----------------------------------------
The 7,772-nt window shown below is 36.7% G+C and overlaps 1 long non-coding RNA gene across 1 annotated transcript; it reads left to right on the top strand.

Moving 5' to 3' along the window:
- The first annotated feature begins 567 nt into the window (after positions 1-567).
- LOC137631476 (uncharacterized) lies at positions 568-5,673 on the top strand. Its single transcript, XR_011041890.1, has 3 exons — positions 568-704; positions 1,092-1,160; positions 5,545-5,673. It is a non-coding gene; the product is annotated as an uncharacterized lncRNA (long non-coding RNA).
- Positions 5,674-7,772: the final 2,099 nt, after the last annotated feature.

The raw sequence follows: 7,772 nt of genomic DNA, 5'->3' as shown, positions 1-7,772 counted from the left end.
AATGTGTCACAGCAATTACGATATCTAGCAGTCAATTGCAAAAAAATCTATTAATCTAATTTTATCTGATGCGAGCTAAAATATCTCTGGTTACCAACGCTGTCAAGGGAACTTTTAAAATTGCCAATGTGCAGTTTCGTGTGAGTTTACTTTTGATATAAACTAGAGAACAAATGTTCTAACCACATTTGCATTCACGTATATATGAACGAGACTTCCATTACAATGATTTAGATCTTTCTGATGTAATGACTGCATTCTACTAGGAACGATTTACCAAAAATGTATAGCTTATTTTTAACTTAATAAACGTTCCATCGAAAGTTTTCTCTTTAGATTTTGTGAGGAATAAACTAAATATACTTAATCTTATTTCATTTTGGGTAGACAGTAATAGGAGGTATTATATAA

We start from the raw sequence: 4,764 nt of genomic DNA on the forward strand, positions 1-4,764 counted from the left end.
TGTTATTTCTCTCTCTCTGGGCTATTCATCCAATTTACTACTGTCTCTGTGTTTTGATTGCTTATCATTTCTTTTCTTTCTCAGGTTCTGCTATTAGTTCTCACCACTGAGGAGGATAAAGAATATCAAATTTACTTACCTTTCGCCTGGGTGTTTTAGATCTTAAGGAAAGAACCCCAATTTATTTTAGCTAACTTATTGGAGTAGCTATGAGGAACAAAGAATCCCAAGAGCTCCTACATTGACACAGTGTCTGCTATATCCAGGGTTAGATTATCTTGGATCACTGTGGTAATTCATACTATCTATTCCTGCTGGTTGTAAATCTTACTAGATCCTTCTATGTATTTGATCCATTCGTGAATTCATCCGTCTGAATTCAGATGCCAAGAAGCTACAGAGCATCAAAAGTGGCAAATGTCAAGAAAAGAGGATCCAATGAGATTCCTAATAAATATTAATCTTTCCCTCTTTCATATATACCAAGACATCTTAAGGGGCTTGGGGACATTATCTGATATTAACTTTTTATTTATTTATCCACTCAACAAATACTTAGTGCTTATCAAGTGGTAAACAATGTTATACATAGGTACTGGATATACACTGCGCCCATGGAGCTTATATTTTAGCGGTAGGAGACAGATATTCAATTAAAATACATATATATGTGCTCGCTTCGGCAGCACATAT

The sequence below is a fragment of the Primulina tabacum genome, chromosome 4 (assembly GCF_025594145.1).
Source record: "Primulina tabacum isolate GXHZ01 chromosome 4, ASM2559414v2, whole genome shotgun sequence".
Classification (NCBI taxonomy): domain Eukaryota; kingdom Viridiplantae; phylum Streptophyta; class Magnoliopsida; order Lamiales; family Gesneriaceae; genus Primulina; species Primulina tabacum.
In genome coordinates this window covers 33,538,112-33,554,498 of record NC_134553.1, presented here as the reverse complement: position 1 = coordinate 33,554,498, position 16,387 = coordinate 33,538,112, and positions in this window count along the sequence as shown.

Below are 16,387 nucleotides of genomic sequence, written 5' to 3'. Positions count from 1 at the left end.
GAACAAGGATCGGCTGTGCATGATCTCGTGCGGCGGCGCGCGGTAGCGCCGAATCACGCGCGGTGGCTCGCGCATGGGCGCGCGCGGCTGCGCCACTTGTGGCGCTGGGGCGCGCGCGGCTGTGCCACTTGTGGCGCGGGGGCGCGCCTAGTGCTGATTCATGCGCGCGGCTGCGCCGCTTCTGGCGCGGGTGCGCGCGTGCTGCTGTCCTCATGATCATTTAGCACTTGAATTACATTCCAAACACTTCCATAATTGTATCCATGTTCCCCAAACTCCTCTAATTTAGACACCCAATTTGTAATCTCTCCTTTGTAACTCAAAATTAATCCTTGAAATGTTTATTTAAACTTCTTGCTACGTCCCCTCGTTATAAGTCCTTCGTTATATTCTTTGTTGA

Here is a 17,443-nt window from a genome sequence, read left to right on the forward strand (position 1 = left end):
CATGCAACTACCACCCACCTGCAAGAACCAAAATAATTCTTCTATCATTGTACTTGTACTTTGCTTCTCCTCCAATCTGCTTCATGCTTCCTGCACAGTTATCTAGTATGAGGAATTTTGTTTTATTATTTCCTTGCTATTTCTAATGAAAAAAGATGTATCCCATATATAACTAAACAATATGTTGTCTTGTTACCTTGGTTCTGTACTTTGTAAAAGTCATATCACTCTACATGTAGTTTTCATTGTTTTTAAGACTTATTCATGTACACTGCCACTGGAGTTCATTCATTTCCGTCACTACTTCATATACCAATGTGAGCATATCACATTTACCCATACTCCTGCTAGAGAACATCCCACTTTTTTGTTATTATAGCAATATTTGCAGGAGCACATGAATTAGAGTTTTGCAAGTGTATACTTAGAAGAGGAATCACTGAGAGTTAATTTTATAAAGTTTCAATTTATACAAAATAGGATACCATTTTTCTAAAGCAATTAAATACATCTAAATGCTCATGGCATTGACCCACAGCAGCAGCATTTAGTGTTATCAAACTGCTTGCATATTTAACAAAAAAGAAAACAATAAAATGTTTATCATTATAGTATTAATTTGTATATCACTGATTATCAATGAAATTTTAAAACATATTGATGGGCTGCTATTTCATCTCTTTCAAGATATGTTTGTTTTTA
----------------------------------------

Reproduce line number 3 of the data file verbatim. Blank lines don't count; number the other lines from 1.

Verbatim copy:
- The first annotated feature begins 567 nt into the window (after positions 1-567).